In order to succeed as a professional innovation manager, you need a variety of skills. And these skills are only going to become more valuable in the coming decades as companies realise that they are required for future growth.
From being able to manage bureaucracy to coming up with ideas in the first place, here are the 6 Most Important skills you need to be an effective innovator:
Innovation relies on the implementation of a creative idea. But not all ideas are good ideas. It takes special skills to come up with an idea that is truly creative, as this requires finding out what will add value for the customer.
While many innovation experts focus on helping individuals learn techniques to come up with more ideas, like brainstorming or design thinking, the most valuable skill is being able to select which ideas to focus on based on the value they will deliver.
2. Psychological Safety
Innovation requires working as a team. And in order for that team to be effective innovators, they need to feel like it is safe to speak openly about their progress on challenging projects with unknown targets, and where things will never run according to plan.
This is why as an innovation leader, you need to build a culture and environment of psychological safety with your teams. Here, team members feel the trust to try new things and potentially fail, but speak openly about what was learned. It also allows the entire team to understand what is expected of them and how they are performing against those expectations, something vitally important when progress can be hard to measure by traditional methods.
Click here to learn the best ways to build psychological safety in your teams.
3. Growth Mindset
Some people believe that no matter what challenges they encounter, they can grow to overcome them. These people have what is called a growth mindset.
Some people on the other believe that everything they have now is what constitutes their value. In effect, this second group of people is cursed by their expertise: they think that if they were to try something new, they might not be as good as they previously were, and so are trapped thinking they can only do what they have previously shown they are good at.
Innovation requires getting comfortable with constant change. Not only will you be doing multiple types of tasks, but the idea / product / solution will also change as you validate it and gather feedback from the market.
A growth mindset will help you not only overcome challenges, but become proactive in identifying new ways to improve the innovation further.
Grit is the ability to stick with something even when it would be easier to stop and do something else. Something easier. To leave this bridge unfinished when the water gets rough, and instead to go and start a new one.
It is the capability to get through the hard times.
And trust me, any innovation project will have times when it feels like no progress is being made, or in some cases like you are moving backwards.
But instead of quitting before you are finished, grit allows you to push through those comfort barriers and continue to get closer to the end goal.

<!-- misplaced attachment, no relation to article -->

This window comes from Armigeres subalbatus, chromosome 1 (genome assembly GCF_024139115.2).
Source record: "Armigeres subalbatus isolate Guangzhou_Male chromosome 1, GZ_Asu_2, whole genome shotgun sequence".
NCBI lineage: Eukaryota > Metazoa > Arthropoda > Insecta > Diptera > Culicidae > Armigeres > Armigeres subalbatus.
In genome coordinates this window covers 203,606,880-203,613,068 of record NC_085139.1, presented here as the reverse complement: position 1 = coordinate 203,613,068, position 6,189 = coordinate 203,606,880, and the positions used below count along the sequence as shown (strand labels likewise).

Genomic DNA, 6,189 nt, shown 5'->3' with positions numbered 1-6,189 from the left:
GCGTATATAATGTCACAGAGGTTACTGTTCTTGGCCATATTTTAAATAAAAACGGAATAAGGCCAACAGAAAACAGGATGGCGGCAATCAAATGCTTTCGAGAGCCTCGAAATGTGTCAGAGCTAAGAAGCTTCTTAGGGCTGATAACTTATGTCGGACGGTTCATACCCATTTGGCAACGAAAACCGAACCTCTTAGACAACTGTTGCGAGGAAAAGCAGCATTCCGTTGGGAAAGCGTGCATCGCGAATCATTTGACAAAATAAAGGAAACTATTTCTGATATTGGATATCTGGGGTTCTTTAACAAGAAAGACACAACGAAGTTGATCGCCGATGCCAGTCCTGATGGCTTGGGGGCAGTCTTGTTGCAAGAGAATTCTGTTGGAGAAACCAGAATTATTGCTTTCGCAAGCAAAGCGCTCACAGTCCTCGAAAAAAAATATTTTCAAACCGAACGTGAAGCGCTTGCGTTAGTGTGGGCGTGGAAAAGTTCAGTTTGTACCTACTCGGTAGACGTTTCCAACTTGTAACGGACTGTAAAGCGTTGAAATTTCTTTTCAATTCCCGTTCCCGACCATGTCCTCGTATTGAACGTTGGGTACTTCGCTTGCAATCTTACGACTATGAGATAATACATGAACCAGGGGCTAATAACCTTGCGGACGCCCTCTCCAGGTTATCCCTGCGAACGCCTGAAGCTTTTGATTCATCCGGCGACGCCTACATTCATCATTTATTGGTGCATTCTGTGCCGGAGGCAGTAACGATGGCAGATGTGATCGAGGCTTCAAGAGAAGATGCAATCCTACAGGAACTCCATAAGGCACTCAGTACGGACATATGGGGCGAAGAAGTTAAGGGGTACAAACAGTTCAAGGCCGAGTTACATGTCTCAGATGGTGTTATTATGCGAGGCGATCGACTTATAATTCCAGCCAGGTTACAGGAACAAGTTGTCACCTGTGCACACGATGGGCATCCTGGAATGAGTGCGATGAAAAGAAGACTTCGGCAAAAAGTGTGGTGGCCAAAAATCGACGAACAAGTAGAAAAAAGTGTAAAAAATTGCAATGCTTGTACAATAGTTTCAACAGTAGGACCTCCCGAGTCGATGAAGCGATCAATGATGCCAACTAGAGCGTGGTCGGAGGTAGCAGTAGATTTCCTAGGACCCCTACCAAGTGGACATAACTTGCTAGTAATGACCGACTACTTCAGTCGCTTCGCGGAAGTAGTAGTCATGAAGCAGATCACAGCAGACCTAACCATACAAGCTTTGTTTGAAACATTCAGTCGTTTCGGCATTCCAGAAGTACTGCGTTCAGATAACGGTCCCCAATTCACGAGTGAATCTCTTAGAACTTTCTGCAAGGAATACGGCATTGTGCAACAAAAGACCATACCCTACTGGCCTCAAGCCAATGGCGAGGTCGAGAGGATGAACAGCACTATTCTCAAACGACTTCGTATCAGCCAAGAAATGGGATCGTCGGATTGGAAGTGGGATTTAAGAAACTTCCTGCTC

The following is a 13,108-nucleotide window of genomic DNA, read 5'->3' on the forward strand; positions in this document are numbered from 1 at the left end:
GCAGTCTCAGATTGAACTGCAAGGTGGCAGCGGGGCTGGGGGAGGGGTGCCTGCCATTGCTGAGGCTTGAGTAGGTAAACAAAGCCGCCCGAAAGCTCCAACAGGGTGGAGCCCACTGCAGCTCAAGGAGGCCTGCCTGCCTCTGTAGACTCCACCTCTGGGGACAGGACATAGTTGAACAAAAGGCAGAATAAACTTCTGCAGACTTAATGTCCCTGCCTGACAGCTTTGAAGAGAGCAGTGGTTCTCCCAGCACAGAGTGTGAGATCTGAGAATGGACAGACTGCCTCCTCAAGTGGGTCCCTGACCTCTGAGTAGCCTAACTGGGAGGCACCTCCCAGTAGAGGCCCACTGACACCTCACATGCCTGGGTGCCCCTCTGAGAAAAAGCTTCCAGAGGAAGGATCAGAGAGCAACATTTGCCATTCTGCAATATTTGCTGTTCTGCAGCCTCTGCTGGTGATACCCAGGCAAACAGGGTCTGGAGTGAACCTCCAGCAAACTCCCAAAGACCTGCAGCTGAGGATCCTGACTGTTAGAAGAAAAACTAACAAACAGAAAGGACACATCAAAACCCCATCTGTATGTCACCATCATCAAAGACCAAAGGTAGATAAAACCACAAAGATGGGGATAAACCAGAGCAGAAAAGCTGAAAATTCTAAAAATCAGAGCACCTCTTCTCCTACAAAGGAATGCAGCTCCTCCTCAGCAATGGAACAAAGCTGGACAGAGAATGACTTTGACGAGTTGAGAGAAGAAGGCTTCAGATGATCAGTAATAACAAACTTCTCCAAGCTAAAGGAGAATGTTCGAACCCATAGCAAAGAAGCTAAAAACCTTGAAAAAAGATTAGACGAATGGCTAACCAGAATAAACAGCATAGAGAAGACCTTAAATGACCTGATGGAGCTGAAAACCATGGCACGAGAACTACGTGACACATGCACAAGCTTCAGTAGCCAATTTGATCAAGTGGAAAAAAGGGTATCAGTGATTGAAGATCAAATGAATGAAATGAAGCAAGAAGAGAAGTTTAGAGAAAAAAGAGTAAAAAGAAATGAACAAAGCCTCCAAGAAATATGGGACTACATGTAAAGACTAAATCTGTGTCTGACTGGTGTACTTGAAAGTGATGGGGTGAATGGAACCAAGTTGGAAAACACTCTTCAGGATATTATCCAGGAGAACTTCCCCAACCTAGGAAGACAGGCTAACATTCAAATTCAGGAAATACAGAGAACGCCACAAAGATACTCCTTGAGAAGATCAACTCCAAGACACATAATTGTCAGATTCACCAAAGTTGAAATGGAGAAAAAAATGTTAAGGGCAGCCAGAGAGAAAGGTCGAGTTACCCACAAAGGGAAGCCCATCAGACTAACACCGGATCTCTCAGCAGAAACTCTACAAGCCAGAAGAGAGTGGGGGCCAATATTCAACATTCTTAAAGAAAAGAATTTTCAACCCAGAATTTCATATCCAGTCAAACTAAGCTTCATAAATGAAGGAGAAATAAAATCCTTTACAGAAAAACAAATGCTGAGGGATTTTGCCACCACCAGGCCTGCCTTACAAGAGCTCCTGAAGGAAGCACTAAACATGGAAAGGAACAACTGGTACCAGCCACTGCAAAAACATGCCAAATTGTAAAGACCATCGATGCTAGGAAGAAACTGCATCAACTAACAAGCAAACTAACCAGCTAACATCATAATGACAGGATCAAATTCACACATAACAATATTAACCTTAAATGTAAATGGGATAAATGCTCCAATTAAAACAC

This does not mean that every single idea needs to be worked on until it works. Some projects should in fact be stopped, but companies are afraid to because of sunk costs.
Innovation is not just about coming up with new ideas. It is equally about implementing those ideas.
And in order to get the work done in order to implement, you will need to be able to focus.
Focus on the types of activities and work which will actually bring the innovation closer to its end goal.
In today’s environment, it can be too easy to become completely distracted by not only activities which are keeping you busy but not helping you progress. Additionally, it can be hard not to be distracted by the office environment or even your phone when you should be working.
But focus on what the innovation is trying to achieve is also how you will be able to validate and measure progress.
Focus is especially important in determining whether the innovation is meeting the criteria of success for the innovation strategy, or if the work you are doing is taking you off-track.
Fortunately, there are numerous innovation frameworks and theories which can help you and your team prioritise your focus, especially as different tools and techniques are applicable at different stages of the innovation’s lifecycle.
6. Communication (and listening)
Finally, one of the most underrated skills every innovator needs is the ability to communicate.
This is vital in a variety of scenarios every innovator will face.
Not only will you need to communicate with your team about what you are all trying to achieve, but also how success will be measured and how you are doing.
You will need to communicate with the leadership in the company in order to convince them to provide the budget and resources for you to do the innovation work in the first place, and then communicate progress to them in a way which is probably not how they usually track projects in their portfolio.
You will also need to communicate what exactly the innovation is and what value it delivers to the target customers, especially if they are not aware of the solution yet. This perceived value will be different for every type of customer, so you need to be able to communicate to different customer groups with different messages.
And finally, don’t forget that communication is a two-way street. You need to be able to accept communication through effective listening. From your customers when they give feedback about the innovation. From your team about how things are going and what needs to change. And from the company about how they perceive what is going on.
If you can master all of these skills, you are well on your way to being a world-class innovation leader.
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